Drones are swarming this week’s Video Friday. Today we have no less than nine drone videos for you. Not into drones? Not a problem: We have plenty of non-flying robot videos as well. So let’s get started!
Drone photographers, drone filmmakers, and drone enthusiasts are gathering tomorrow in New York City for the first NYC Drone Film Festival. Here’s a teaser:
Via [ Here & Now ]
Remember that video of some guys having a first-person view drone race through the woods, Star Wars style? They have now posted a new video featuring their crashes, and it’s pretty fun to watch.
[ YouTube ]
Speaking of drone racing, GigaOM’s Signe Brewster met with Raphael “Trappy” Pirker and his buddies from Team BlackSheep for some FPV flying.
[ GigaOM ]
For these guys in New York, racing isn’t cool enough, so they fitted their drones with some Nerf-like disc shooters for some drone dogfight action.
Via [ Motherboard ]
The Splash Drone is a waterproof drone that comes equipped with a camera and stabilized gimbal, a payload release mechanism, and even an “emergency flare system.”
Looks cool, but what we really want is that wicked water-powered jet pack.
[ Kickstarter ]
In this video, our drone autonomously flyes over a person and takes 3D scan of it. Suddenly, the person starts to move, trying to disturb the drone. However, our robust visual odometry and probabilistic dense reconstruction algorithms do not get disturbed by the motion of the subject and manage to get an accurate 3D scan of it and the surrounding scene. The visual odometry, planning, and control algorithms run fully onboard the drone, on a smartphone processor.
Looks like Christ the Redeemer also wanted a 3D picture of Himself. That wasn’t a problem for Pix4D, a Swiss aerial imaging technology company, which worked with researchers in Brazil to create a 3D model of the giant statue.
Pix4D, together with Canadian drone manufacturer Aeryon Labs Inc and PUC University of Rio de Janeiro created the first accurate 3D model of Brazil's most famous monument, the Christ the Redeemer statue in Rio de Janeiro.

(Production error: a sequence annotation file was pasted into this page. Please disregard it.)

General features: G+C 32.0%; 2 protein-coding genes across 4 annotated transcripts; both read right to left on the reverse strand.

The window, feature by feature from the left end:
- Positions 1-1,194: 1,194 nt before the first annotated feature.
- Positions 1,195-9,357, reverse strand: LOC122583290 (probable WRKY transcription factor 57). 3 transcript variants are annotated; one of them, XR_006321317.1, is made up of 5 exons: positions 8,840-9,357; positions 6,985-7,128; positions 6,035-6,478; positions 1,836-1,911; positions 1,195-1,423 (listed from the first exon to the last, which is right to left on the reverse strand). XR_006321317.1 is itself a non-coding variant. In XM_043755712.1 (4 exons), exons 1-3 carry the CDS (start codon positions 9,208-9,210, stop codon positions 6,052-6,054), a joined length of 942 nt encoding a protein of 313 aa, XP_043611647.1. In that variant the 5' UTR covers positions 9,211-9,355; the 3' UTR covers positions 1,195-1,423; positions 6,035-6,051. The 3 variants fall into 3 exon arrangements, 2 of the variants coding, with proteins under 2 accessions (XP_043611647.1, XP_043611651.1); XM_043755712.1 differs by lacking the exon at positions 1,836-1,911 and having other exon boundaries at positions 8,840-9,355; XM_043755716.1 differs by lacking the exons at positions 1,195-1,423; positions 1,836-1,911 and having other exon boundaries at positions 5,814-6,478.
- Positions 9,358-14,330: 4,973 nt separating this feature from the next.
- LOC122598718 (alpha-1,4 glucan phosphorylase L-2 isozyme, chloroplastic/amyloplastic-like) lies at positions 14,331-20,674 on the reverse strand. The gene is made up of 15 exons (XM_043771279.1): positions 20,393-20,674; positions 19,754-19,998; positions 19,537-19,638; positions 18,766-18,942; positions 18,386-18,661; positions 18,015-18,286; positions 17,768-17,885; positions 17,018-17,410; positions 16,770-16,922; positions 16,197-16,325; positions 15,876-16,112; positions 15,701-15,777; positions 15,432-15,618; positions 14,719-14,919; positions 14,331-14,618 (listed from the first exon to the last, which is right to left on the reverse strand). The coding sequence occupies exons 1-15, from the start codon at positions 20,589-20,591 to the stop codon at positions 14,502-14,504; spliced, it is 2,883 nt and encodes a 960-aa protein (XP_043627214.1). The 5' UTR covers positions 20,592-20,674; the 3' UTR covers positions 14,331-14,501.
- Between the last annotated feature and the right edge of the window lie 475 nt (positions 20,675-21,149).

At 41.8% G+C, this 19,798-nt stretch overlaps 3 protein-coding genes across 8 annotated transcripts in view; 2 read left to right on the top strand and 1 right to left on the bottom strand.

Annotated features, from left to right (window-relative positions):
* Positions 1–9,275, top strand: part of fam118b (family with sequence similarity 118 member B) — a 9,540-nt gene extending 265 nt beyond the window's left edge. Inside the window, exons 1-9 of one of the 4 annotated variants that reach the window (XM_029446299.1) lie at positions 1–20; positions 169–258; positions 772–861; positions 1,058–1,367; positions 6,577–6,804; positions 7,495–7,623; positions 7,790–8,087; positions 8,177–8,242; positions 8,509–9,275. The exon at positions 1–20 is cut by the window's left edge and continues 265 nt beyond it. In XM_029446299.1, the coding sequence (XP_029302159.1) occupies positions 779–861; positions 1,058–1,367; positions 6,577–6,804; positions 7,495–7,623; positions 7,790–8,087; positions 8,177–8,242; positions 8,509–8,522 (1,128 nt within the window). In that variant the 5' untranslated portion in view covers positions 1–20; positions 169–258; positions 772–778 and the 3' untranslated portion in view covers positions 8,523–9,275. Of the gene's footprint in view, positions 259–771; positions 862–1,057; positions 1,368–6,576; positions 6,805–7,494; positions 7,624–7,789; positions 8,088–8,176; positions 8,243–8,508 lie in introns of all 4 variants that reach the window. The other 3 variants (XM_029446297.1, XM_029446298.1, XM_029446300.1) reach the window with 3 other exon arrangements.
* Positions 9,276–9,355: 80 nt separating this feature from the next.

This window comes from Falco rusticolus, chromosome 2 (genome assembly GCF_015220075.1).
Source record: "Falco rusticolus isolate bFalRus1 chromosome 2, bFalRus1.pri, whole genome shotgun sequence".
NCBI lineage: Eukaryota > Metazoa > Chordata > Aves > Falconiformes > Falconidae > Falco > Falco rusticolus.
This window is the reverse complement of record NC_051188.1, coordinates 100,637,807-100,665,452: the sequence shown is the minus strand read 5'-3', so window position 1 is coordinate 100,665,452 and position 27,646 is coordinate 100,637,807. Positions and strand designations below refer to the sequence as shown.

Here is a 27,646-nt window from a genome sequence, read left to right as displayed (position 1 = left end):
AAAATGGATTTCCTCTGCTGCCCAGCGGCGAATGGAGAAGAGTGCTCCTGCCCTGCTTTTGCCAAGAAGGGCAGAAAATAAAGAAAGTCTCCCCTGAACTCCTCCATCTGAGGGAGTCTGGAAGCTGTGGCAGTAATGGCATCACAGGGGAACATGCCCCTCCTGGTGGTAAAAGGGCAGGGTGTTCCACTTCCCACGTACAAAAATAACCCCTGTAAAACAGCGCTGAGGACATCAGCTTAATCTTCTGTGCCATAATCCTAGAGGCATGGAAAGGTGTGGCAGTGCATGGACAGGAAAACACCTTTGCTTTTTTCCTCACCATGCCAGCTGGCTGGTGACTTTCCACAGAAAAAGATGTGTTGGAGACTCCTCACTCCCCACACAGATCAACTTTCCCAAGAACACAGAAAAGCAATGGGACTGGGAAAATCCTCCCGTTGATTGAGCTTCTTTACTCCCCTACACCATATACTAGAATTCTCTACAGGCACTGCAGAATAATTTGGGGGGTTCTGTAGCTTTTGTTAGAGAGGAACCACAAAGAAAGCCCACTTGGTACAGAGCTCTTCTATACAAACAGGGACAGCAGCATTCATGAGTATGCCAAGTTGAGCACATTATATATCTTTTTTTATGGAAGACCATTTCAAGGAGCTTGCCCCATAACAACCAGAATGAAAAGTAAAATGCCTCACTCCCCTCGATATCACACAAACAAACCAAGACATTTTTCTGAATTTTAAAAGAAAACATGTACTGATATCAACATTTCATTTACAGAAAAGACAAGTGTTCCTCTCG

Via [ Drone Girl ]
It’s a “giant Crocs-themed vending machine...albeit with drones.” That’s how Engadget aptly describes this project.
It looked like a cool PR stunt…
...until drones and shoes started crashing on customers’ heads. Oops.
Via [ Engadget ]
Soon we won’t have to leave our homes anymore: we’ll sit on a comfy chair, cover our faces with a Oculus Rift, and teleoperate a surrogate robot to do our bidding in the real world. Wait, isn’t that a Bruce Willis movie?
Most of the applications developed for the Oculus Rift are just rendering a virtual world. The Institute i4Ds of FHNW School of Engineering wanted to go a step further: Show the real world. IRE is one of the first moved reality systems. It enables us to explore the world through the comfort of your own seat, using IRE as your eyes and ears.
Via [ Hackaday ]
We first met PLEN seven years ago, when it was still learning to stand and walk. Now it looks like the little robot is going places.
♫ PLEN, PLEN, PLEN, PLEN, PLENNNNN, PLEN ♫
[ PLEN Project ]
Advanced prosthetics are expensive. And insurance companies often don’t want to cover them for kids, because kids grow and the prosthetics will need to be replaced every six months or so. That’s why projects to make prosthetics cheaper, like this one at the University of Central Florida, are so important.